Saturday, November 25, 2017

Calif. High Court Signs Off On Prosecutor Ethics Rule

By Melissa Daniels

Law360, Los Angeles (November 3, 2017, 9:05 PM EDT) -- California prosecutors have new ethical guidelines to abide by after the California Supreme Court signed off on state bar rules requiring them to inform defense counsel of discovery and exculpatory evidence in more cases as an attempt to address prosecutorial misconduct.
The California Supreme Court signed an order Thursday that approves an amendment to the State Bar of California’s Rules of Professional Conduct Rule 5-110.

The new language says prosecutors must "make timely disclosure to the defense of all evidence or information known to the prosecutor that the prosecutor knows or reasonably should know tends to negate the guilt of the accused, mitigate the offense or mitigate the sentence," except when the court grants them a protective order when the prosecutor thinks the disclosure of the evidence could result in substantial harm to an individual or to the public interest. The rules are effective immediately.

“Prosecutors must be held to a high standard to ensure public trust in the justice system and to protect defendants and their rights,” Leah Wilson, executive director of the State Bar of California, said in a statement.

The amendment to Rule 5-110 was made as part of a broader overhaul to the California State Bar’s Rules of Professional Conduct, the first of its kind since the 1980s. The California Supreme Court had allowed the state bar to send in updates to the prosecutorial ethics rules on an expedited basis compared to the rest of its rule updates.

Prior updates were approved to Rule 5-110 in May, but the court sent back the provision about the ethical disclosure obligations for further revision. The state bar’s board of trustees returned a revised version in August.

Michael Ogul, a board member and past president of the California Public Defenders Association, wrote a letter to members Thursday to announce the Supreme Court’s acceptance of the amendment. The group had supported the change and actively pushed for it by writing letters and testifying before the Rules Revision Commission and state bar’s board of trustees, publishing columns in legal newspapers and having members submit public comments.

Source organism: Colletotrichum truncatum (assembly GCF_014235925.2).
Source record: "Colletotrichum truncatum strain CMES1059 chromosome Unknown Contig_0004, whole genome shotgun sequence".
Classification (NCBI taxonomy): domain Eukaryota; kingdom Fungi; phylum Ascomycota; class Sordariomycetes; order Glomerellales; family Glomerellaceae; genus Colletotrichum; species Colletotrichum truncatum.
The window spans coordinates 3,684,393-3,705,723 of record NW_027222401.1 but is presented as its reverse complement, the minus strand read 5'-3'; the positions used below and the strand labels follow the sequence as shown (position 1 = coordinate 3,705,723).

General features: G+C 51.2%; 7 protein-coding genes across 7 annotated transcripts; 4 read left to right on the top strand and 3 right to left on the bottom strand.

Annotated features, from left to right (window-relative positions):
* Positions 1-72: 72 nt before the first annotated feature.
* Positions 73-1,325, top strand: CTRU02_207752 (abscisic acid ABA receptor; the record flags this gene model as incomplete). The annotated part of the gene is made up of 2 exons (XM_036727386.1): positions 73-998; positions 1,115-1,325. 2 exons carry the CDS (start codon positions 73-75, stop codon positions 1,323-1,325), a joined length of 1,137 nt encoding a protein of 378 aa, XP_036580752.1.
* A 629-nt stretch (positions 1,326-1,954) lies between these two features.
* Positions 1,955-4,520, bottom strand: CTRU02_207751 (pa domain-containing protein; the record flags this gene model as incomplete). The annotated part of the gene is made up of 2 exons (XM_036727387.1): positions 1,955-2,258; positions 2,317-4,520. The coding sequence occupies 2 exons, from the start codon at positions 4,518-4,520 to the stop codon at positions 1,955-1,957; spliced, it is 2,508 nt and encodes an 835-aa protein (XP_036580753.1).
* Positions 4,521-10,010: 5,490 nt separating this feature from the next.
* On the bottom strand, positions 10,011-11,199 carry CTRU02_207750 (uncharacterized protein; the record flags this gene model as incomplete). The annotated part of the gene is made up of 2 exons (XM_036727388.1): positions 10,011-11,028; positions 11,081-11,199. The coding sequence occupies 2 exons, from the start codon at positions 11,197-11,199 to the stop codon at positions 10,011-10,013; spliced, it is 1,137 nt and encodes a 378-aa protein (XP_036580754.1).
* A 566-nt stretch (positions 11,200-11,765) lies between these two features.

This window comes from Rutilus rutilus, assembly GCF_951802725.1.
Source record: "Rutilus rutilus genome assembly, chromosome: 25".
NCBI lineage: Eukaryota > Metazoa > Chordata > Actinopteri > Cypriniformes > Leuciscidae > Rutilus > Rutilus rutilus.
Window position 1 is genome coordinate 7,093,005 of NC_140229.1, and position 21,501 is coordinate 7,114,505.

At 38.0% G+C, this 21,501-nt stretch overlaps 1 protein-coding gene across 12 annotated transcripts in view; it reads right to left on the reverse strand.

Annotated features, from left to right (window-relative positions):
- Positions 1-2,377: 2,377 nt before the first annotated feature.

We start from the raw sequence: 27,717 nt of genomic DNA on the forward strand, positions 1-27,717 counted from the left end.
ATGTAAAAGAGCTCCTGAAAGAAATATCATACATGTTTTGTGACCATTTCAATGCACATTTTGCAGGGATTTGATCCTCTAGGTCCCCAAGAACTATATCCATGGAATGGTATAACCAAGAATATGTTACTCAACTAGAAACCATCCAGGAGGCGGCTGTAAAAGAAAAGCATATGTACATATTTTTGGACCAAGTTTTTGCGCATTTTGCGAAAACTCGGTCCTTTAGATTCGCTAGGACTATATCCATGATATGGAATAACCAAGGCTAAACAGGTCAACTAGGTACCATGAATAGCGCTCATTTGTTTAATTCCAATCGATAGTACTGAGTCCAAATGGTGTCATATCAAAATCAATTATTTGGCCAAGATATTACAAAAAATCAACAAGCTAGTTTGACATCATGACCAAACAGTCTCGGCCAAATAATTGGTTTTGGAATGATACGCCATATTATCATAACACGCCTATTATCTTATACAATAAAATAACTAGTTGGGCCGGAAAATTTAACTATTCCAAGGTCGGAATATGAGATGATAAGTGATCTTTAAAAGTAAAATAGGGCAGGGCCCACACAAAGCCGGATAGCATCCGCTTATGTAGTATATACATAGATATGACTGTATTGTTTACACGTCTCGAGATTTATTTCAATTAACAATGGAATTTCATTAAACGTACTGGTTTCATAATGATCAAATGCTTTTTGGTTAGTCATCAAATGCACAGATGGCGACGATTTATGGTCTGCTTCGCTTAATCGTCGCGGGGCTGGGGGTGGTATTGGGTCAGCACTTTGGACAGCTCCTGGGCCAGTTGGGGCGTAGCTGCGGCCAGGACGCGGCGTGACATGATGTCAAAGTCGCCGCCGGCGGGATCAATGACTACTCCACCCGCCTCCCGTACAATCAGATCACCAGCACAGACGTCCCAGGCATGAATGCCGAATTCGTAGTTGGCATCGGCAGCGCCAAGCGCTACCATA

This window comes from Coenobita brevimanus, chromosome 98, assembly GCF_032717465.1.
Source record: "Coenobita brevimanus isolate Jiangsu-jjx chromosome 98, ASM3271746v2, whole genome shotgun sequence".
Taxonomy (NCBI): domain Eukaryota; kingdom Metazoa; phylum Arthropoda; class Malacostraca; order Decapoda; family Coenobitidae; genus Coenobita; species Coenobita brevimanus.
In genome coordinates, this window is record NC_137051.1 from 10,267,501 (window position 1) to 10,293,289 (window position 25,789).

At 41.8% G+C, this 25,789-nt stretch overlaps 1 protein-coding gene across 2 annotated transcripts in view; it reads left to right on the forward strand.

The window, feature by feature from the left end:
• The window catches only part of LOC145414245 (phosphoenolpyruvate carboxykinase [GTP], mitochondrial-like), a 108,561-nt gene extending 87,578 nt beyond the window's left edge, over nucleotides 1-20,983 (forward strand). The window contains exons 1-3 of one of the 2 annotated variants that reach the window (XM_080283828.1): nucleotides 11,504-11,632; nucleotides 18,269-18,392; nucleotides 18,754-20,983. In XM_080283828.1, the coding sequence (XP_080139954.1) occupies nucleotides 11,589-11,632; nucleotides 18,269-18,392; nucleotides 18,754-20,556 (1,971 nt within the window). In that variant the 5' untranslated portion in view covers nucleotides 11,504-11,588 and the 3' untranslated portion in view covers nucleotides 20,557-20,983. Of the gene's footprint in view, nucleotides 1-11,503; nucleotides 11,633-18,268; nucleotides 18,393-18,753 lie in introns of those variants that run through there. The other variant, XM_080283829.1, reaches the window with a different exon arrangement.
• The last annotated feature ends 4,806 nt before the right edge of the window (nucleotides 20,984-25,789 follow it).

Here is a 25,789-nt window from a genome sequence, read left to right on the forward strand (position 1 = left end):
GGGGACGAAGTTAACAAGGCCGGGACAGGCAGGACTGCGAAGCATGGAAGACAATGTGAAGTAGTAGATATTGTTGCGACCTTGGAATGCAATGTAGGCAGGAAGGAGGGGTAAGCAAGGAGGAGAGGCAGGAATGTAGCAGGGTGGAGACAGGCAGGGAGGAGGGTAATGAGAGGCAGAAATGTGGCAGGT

“Prosecutors will no longer be able to shirk their disclosure obligations by rationalizing that the exculpatory information doesn’t matter,” Ogul said in the letter. “Instead, they will now be subject to discipline any time they fail to disclose exculpatory information.”

Ogul, who is a deputy public defender in Santa Clara County, told Law360 that the net effect of the new rule will be that California prosecutors must abide by the laws of disclosure or else face professional discipline. Prior to this change, some prosecutors could have withheld evidence that they didn’t think would make a material difference to the case, he said.

“I’m not saying they don’t all the time, I’m not saying they don’t a majority of the time, but I am saying that scores, if not hundreds of prosecutors, at least on occasion, fail to turn over exculpatory information that they are required to turn over under California law,” Ogul said. “And this rule is designed to put that to a stop.”

The new prosecutorial ethics rules are in sync with the American Bar Association Model Rule 3.8. Ogul said this rule is already in play in 49 others states and California was the last to adopt a version of it.

A representative for the California District Attorneys Association didn’t immediately return a request for comment Friday.


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I found this interesting

I was reading about the death of Thomas Doheny and I found this comment from a poster with the screen name "nomoremaxistsinDC"who claims to seen the inside of the family court racket and he posted the following: